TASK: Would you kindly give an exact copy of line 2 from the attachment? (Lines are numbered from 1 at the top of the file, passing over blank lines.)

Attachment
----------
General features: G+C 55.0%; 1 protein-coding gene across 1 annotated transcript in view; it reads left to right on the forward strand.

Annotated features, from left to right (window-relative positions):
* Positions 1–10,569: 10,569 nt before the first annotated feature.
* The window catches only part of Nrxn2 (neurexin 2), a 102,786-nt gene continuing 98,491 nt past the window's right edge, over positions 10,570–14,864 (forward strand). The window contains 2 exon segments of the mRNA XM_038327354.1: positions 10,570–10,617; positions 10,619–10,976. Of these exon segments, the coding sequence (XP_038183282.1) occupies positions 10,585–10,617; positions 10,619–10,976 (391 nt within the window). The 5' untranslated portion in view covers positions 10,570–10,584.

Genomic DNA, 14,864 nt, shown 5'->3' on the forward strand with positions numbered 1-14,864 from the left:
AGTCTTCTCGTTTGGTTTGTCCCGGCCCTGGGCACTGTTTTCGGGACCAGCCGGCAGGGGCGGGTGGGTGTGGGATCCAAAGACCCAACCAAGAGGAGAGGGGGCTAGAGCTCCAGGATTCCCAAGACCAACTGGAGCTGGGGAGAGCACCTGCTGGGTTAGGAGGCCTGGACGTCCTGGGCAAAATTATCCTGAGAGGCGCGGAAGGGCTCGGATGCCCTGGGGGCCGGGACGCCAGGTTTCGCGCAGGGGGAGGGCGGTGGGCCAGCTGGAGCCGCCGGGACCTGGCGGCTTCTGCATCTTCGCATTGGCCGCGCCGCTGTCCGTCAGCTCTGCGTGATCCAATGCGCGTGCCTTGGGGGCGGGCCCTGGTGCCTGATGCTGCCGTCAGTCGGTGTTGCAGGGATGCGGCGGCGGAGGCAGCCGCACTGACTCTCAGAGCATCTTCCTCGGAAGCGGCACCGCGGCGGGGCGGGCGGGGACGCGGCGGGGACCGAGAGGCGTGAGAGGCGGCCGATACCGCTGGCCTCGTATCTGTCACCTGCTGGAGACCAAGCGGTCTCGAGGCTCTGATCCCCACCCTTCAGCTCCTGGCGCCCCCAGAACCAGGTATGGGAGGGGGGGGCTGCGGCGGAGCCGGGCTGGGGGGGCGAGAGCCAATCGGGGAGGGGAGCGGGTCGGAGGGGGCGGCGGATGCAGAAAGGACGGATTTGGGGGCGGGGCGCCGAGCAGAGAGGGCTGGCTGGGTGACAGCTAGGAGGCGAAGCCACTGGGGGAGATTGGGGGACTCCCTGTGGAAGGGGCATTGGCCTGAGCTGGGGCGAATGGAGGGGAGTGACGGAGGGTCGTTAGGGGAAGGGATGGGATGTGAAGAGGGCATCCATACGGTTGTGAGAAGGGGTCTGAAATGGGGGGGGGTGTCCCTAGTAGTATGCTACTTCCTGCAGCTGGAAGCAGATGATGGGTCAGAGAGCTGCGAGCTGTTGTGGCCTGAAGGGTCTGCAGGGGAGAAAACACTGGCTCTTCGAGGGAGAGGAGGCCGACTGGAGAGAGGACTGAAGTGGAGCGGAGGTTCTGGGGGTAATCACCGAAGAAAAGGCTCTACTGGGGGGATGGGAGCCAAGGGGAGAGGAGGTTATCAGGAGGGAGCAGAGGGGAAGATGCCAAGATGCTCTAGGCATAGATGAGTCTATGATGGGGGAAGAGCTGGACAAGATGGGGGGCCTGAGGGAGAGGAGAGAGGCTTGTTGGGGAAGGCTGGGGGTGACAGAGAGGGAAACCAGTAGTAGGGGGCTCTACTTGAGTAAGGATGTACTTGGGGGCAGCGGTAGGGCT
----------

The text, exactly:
Annotated features, from left to right (window-relative positions):